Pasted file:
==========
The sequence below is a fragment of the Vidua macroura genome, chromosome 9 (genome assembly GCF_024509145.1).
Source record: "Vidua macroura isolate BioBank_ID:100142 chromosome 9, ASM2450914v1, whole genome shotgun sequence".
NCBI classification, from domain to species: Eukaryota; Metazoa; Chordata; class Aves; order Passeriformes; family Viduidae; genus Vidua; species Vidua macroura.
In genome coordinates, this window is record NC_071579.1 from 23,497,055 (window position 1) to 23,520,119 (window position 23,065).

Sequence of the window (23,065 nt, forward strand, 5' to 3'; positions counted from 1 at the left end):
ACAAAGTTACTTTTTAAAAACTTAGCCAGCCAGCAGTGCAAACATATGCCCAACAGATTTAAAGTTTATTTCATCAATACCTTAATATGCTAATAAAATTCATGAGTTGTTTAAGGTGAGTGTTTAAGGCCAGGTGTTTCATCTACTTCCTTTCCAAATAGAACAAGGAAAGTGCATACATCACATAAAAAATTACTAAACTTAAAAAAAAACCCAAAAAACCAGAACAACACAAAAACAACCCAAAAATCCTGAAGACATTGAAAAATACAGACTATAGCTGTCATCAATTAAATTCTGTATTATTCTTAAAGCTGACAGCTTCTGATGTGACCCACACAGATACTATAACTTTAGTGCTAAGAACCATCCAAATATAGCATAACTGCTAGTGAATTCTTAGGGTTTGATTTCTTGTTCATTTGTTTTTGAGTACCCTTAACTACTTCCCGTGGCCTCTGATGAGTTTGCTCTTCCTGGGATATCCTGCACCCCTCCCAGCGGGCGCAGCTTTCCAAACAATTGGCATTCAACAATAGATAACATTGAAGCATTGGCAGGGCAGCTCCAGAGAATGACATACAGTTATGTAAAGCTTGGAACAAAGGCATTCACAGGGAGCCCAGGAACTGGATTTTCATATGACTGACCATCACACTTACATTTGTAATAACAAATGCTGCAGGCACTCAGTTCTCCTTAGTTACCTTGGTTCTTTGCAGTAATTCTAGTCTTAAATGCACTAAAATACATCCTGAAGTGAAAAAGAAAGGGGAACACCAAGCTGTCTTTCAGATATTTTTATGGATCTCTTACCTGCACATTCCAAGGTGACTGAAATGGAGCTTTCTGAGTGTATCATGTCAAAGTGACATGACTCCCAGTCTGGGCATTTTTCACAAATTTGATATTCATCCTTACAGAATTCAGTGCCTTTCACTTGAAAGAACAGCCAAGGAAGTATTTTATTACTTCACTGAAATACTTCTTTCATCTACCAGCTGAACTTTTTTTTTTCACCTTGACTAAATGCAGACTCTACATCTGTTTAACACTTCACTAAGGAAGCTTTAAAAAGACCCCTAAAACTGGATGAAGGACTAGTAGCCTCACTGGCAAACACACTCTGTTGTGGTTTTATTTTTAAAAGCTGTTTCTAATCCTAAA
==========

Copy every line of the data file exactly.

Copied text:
The sequence below is a fragment of the Vidua macroura genome, chromosome 9 (genome assembly GCF_024509145.1).
Source record: "Vidua macroura isolate BioBank_ID:100142 chromosome 9, ASM2450914v1, whole genome shotgun sequence".
NCBI classification, from domain to species: Eukaryota; Metazoa; Chordata; class Aves; order Passeriformes; family Viduidae; genus Vidua; species Vidua macroura.
In genome coordinates, this window is record NC_071579.1 from 23,497,055 (window position 1) to 23,520,119 (window position 23,065).

Sequence of the window (23,065 nt, forward strand, 5' to 3'; positions counted from 1 at the left end):
ACAAAGTTACTTTTTAAAAACTTAGCCAGCCAGCAGTGCAAACATATGCCCAACAGATTTAAAGTTTATTTCATCAATACCTTAATATGCTAATAAAATTCATGAGTTGTTTAAGGTGAGTGTTTAAGGCCAGGTGTTTCATCTACTTCCTTTCCAAATAGAACAAGGAAAGTGCATACATCACATAAAAAATTACTAAACTTAAAAAAAAACCCAAAAAACCAGAACAACACAAAAACAACCCAAAAATCCTGAAGACATTGAAAAATACAGACTATAGCTGTCATCAATTAAATTCTGTATTATTCTTAAAGCTGACAGCTTCTGATGTGACCCACACAGATACTATAACTTTAGTGCTAAGAACCATCCAAATATAGCATAACTGCTAGTGAATTCTTAGGGTTTGATTTCTTGTTCATTTGTTTTTGAGTACCCTTAACTACTTCCCGTGGCCTCTGATGAGTTTGCTCTTCCTGGGATATCCTGCACCCCTCCCAGCGGGCGCAGCTTTCCAAACAATTGGCATTCAACAATAGATAACATTGAAGCATTGGCAGGGCAGCTCCAGAGAATGACATACAGTTATGTAAAGCTTGGAACAAAGGCATTCACAGGGAGCCCAGGAACTGGATTTTCATATGACTGACCATCACACTTACATTTGTAATAACAAATGCTGCAGGCACTCAGTTCTCCTTAGTTACCTTGGTTCTTTGCAGTAATTCTAGTCTTAAATGCACTAAAATACATCCTGAAGTGAAAAAGAAAGGGGAACACCAAGCTGTCTTTCAGATATTTTTATGGATCTCTTACCTGCACATTCCAAGGTGACTGAAATGGAGCTTTCTGAGTGTATCATGTCAAAGTGACATGACTCCCAGTCTGGGCATTTTTCACAAATTTGATATTCATCCTTACAGAATTCAGTGCCTTTCACTTGAAAGAACAGCCAAGGAAGTATTTTATTACTTCACTGAAATACTTCTTTCATCTACCAGCTGAACTTTTTTTTTTCACCTTGACTAAATGCAGACTCTACATCTGTTTAACACTTCACTAAGGAAGCTTTAAAAAGACCCCTAAAACTGGATGAAGGACTAGTAGCCTCACTGGCAAACACACTCTGTTGTGGTTTTATTTTTAAAAGCTGTTTCTAATCCTAAA